Filtered Water Feeder Great for your dogs and cats The more we learn about the potential dangers of our own tap water, the more homes are becoming outfitted with water filtration systems to ensure that our families are getting the cleanest and purest water available. Now our pets can enjoy the health benefits of fresh and filtered water as well. Water feeders have been a huge source of convenience for pet owners since they first hit the market and have helped our pets remain hydrated throughout the day, helping reduce the chance of urinary tract infections and renal failure in our pets. A large amount of these feeders are now available with filtration systems built in, allowing you to provide your pet with healthy filtered water all day long!
Ionic Silver Water Buckets Great for your horse – A good watering bucket is a necessity for all horse owners but don’t be mistaken – not all buckets are created equal! With all of the choices out there, it can be hard to choose a bucket that truly makes a difference for your horse. We recommend a bucket that is infused with ionic silver. water use after use. The ionic silver helps to control bacterial growth and minimize bucket slime, ensuring that your horse continues to get fresh water. www.northwestpetmagazine.com 19
Electric Containment Systems Hoof Hardener For dogs, cats, and horses - One challenge today’s pet owner faces is wanting to allow their dogs to play outside without having to worry about them running into the street or taking off on a little adventure away from the safety of their backyard. Electric containment systems have become extremely popular with pet owners for a couple of reasons: they come in a wide variety of systems, they can’t be chewed on or dug under or jumped over, and they won’t obstruct your view or change the look of your yard and house. Electric containment systems can also be used for your cats, horses, and other livestock. Electrical containment fences are becoming extremely common and appear to be an effective way to keep your pet safe and sound within the boundaries of your yard.
Electric Pet Door Great for cats and dogs - Pet doors have long been a great convenience for pets and pet owners alike; allowing cats and dogs to enter and leave the house as desired, without having to disturb you. Of course the downside to having open access is that your pet may not be the only pet - or little creaturecoming into your home through the pet door. However, new electronic pet doors which allow access for your pet, and only your pet, eliminate unwanted visitors. These doors work in conjunction with either a microchip or a special collar and tag. The doors sense the chip or collar, and open only for the entrance or exit of your pet and lock before any other animals can slip inside. Keep in mind that your pet, especially your cat, will need some training in order to get the hang of it but these doors prove to be an excellent way to keep unwanted critters at bay. 20 northwest pet magazine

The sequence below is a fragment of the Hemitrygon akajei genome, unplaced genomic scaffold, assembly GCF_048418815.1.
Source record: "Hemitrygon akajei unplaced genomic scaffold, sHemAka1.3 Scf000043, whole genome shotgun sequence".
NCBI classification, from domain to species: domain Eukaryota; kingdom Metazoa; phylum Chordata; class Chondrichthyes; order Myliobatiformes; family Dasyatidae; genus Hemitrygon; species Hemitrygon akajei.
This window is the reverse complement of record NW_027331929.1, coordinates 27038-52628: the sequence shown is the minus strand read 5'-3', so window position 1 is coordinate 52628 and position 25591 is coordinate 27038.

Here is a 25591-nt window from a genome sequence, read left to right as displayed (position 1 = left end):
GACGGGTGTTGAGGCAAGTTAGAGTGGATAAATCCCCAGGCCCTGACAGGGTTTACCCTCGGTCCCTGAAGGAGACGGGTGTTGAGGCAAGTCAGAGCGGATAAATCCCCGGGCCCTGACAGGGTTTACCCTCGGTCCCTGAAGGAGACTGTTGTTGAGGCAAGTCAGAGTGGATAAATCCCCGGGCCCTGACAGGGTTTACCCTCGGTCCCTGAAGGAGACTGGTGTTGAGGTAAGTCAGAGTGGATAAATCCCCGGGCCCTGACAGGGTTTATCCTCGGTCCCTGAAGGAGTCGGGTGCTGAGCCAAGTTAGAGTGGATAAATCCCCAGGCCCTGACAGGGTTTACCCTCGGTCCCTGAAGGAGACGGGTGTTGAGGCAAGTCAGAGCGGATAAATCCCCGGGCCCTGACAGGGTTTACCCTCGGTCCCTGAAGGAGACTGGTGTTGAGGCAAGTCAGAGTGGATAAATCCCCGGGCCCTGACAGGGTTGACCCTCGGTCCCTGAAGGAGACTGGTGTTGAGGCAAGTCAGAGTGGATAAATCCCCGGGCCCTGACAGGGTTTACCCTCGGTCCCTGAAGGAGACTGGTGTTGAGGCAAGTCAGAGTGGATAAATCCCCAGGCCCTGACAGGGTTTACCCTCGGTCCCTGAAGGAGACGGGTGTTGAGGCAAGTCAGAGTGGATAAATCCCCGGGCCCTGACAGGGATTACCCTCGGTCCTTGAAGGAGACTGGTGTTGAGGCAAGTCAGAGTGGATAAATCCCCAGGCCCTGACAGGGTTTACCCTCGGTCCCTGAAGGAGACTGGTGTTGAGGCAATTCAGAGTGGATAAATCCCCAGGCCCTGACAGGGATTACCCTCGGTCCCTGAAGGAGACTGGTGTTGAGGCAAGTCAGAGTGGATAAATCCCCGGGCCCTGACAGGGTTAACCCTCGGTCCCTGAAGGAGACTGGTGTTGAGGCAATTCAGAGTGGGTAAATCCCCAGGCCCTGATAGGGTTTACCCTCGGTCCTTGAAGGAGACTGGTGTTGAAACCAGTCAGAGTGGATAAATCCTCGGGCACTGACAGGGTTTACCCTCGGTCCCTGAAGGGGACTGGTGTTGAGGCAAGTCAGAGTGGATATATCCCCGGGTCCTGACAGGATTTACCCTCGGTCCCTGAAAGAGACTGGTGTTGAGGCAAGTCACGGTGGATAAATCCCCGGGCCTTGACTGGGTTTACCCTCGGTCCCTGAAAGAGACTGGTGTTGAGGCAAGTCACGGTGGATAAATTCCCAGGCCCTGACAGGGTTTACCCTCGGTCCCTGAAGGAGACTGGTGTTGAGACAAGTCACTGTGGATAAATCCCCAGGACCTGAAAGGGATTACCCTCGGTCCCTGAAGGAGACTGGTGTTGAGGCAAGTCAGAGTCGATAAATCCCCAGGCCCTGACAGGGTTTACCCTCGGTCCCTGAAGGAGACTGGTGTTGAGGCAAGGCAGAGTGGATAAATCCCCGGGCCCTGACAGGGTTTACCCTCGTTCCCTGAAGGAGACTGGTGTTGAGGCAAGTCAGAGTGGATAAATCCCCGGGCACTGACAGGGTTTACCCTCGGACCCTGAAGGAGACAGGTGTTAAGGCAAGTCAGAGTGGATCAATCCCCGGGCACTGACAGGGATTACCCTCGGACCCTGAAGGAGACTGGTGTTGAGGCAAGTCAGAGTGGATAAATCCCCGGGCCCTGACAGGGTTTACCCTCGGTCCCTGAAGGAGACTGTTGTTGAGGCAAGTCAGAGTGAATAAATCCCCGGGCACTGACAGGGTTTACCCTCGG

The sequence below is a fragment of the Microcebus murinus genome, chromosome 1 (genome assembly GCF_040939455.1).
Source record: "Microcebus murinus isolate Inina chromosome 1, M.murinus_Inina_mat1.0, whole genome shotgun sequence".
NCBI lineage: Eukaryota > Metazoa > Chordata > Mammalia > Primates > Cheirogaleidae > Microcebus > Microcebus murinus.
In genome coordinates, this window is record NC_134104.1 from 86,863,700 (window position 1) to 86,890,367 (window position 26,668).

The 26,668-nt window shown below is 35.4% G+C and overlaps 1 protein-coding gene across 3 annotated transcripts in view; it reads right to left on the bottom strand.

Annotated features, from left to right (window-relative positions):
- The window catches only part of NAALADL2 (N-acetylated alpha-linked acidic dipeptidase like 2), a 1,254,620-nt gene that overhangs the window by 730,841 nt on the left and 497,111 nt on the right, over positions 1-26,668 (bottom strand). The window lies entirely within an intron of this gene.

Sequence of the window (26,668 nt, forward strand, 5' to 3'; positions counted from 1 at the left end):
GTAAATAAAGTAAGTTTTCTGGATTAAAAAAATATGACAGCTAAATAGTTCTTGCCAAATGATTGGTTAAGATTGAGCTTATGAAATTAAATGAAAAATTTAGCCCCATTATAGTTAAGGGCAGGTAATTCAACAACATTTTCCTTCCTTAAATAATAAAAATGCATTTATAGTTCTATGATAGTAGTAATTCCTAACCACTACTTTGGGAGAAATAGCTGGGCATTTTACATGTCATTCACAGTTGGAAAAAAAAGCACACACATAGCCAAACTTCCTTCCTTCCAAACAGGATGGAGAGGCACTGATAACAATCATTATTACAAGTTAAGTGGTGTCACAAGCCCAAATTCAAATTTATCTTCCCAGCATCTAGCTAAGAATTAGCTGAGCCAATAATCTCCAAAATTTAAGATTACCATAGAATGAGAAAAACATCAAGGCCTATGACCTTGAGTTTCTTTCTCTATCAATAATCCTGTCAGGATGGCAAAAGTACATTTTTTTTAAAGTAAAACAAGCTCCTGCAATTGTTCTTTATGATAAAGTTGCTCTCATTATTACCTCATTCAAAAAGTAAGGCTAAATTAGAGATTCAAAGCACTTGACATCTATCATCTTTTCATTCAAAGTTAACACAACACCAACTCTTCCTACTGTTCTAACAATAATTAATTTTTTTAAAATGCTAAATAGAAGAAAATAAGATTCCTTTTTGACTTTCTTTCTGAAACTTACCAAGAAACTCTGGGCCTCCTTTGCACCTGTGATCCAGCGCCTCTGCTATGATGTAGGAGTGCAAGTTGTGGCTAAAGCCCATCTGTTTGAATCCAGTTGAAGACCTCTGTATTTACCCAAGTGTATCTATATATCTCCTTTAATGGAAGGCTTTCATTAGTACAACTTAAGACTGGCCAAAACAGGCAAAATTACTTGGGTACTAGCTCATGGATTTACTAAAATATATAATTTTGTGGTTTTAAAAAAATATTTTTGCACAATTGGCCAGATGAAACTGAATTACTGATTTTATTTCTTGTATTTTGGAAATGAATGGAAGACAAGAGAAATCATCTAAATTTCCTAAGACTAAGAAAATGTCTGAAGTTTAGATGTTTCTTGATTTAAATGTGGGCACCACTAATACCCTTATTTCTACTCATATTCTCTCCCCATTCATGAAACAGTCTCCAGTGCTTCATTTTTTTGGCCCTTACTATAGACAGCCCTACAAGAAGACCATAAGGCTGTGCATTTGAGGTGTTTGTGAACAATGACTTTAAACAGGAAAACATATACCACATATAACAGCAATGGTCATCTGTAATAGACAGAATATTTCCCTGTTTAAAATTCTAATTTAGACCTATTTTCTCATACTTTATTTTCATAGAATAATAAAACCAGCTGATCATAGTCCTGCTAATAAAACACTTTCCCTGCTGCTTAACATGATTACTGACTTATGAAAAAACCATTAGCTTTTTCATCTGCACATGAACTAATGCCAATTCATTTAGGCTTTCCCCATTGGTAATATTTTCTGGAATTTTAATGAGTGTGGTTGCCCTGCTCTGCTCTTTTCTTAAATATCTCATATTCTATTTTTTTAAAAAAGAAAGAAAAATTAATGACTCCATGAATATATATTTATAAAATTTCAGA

A must- have for horses- If you are a horse owner, you have likely dealt with weak, cracked or worn hooves at some point in time. Not only can weak hooves lead to loose shoes but they can also create discomfort or pain for your equine companion. For any horse owner, it is important to invest in a good hoof hardener. Look for a gentle formula that forms additional intermolecular bonds between molecules of keratin through a cross-linking process. This process strengthens weak hooves by improving the structure of the horn itself. A good hoof hardener will lead to less cracking in the hooves, less loose shoes, and most importantly, less discomfort for your horse.
Micro chip implant Great for cats, can also be used for dogs or horses - There are plenty of cats who absolutely refuse to wear a collar, which can be problematic, particularly if your cat is an outdoor pet. If a lost cat turned up without a collar, it used to be nearly impossible to identify her owner. Today, the increasingly popular micro chip implant has made it possible to identify a pet’s owner and contact information with the scan of the chip. The chip, which is roughly the size of a grain of rice, is implanted under the skin of your pet, and uses Radio Frequency Identification technology to provide owner information. Although the chip implants are commonly used in cats, they can also be used on dogs, horses, and a variety of other animals as well. Your veterinarian can provide you with further information including specific implant techniques and providers
northwest pet magazine | Pet Advice
acupuncture advice from:
Dr. Tracy Ridgeway “I have an eight year old Lab and as she gets older I notice she has a diﬃcult time getting up and down the stairs. I’ve read stories about acupuncture being used on animals...Is this eﬀective? Would acupuncture only work for muscle pain or are there other health problems it can improve?” -On Pins and Needles Spokane, WA Dear On Pins and Needles, Acupuncture is widely used as the primary treatment for arthritis and osteoarthritis. Pain management is the second most common reason people seek out acupuncture for their pets. (The first reason being neurological disorders and degenerative disc disease). Acupuncture has been used to treat both animals and humans for thousands of years. Acupuncture stimulates specific points, called acupoints, inducing a desired therapeutic homeostatic result. Studies show that the body’s metabolic response to stimulating the acupoints is to release beta-endorphins (opiates), serotonin, and other neurotransmitters. Although the specific mechanism of action induced by acupuncture is not completely understood it is accepted that it alleviates pain.mechanism of action induced by acupuncture is not completely understood it is accepted that it alleviates pain. 22 northwest pet magazine